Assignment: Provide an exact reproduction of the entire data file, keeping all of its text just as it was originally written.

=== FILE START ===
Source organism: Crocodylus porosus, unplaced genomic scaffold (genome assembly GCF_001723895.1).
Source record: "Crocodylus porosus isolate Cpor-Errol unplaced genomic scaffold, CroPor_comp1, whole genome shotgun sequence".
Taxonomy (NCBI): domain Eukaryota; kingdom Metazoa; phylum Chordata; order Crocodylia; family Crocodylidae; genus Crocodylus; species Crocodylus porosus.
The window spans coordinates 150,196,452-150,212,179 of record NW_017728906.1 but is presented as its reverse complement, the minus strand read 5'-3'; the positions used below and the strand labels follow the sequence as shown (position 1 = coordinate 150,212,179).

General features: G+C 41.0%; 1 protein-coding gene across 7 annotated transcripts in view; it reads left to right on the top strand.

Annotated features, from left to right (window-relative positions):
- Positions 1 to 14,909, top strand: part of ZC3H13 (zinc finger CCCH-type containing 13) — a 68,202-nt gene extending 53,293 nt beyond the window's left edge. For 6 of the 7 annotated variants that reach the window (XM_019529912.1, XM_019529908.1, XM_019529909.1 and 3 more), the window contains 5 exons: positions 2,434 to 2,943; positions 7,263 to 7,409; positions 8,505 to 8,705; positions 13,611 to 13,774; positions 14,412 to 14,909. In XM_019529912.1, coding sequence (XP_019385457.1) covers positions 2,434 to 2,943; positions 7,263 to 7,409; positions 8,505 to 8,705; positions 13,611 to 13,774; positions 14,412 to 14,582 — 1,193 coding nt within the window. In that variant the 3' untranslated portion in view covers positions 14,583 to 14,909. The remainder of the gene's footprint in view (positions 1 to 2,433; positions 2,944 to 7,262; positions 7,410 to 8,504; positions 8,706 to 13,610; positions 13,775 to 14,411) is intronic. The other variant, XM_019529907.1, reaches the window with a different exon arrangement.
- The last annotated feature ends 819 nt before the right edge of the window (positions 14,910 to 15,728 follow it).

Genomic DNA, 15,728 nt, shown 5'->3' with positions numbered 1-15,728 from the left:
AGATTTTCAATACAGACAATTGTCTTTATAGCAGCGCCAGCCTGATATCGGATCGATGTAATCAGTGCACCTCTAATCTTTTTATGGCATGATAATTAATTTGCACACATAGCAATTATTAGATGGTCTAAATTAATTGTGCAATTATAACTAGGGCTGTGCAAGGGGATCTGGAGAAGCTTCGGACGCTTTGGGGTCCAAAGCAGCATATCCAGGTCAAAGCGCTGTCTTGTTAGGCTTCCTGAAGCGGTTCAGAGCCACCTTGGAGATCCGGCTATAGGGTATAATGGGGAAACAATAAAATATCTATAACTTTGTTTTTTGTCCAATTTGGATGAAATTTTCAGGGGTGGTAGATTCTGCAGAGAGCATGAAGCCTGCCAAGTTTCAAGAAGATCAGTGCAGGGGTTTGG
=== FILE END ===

Source organism: Crocodylus porosus, unplaced genomic scaffold (genome assembly GCF_001723895.1).
Source record: "Crocodylus porosus isolate Cpor-Errol unplaced genomic scaffold, CroPor_comp1, whole genome shotgun sequence".
Taxonomy (NCBI): domain Eukaryota; kingdom Metazoa; phylum Chordata; order Crocodylia; family Crocodylidae; genus Crocodylus; species Crocodylus porosus.
The window spans coordinates 150,196,452-150,212,179 of record NW_017728906.1 but is presented as its reverse complement, the minus strand read 5'-3'; the positions used below and the strand labels follow the sequence as shown (position 1 = coordinate 150,212,179).

General features: G+C 41.0%; 1 protein-coding gene across 7 annotated transcripts in view; it reads left to right on the top strand.

Annotated features, from left to right (window-relative positions):
- Positions 1 to 14,909, top strand: part of ZC3H13 (zinc finger CCCH-type containing 13) — a 68,202-nt gene extending 53,293 nt beyond the window's left edge. For 6 of the 7 annotated variants that reach the window (XM_019529912.1, XM_019529908.1, XM_019529909.1 and 3 more), the window contains 5 exons: positions 2,434 to 2,943; positions 7,263 to 7,409; positions 8,505 to 8,705; positions 13,611 to 13,774; positions 14,412 to 14,909. In XM_019529912.1, coding sequence (XP_019385457.1) covers positions 2,434 to 2,943; positions 7,263 to 7,409; positions 8,505 to 8,705; positions 13,611 to 13,774; positions 14,412 to 14,582 — 1,193 coding nt within the window. In that variant the 3' untranslated portion in view covers positions 14,583 to 14,909. The remainder of the gene's footprint in view (positions 1 to 2,433; positions 2,944 to 7,262; positions 7,410 to 8,504; positions 8,706 to 13,610; positions 13,775 to 14,411) is intronic. The other variant, XM_019529907.1, reaches the window with a different exon arrangement.
- The last annotated feature ends 819 nt before the right edge of the window (positions 14,910 to 15,728 follow it).

Genomic DNA, 15,728 nt, shown 5'->3' with positions numbered 1-15,728 from the left:
AGATTTTCAATACAGACAATTGTCTTTATAGCAGCGCCAGCCTGATATCGGATCGATGTAATCAGTGCACCTCTAATCTTTTTATGGCATGATAATTAATTTGCACACATAGCAATTATTAGATGGTCTAAATTAATTGTGCAATTATAACTAGGGCTGTGCAAGGGGATCTGGAGAAGCTTCGGACGCTTTGGGGTCCAAAGCAGCATATCCAGGTCAAAGCGCTGTCTTGTTAGGCTTCCTGAAGCGGTTCAGAGCCACCTTGGAGATCCGGCTATAGGGTATAATGGGGAAACAATAAAATATCTATAACTTTGTTTTTTGTCCAATTTGGATGAAATTTTCAGGGGTGGTAGATTCTGCAGAGAGCATGAAGCCTGCCAAGTTTCAAGAAGATCAGTGCAGGGGTTTGG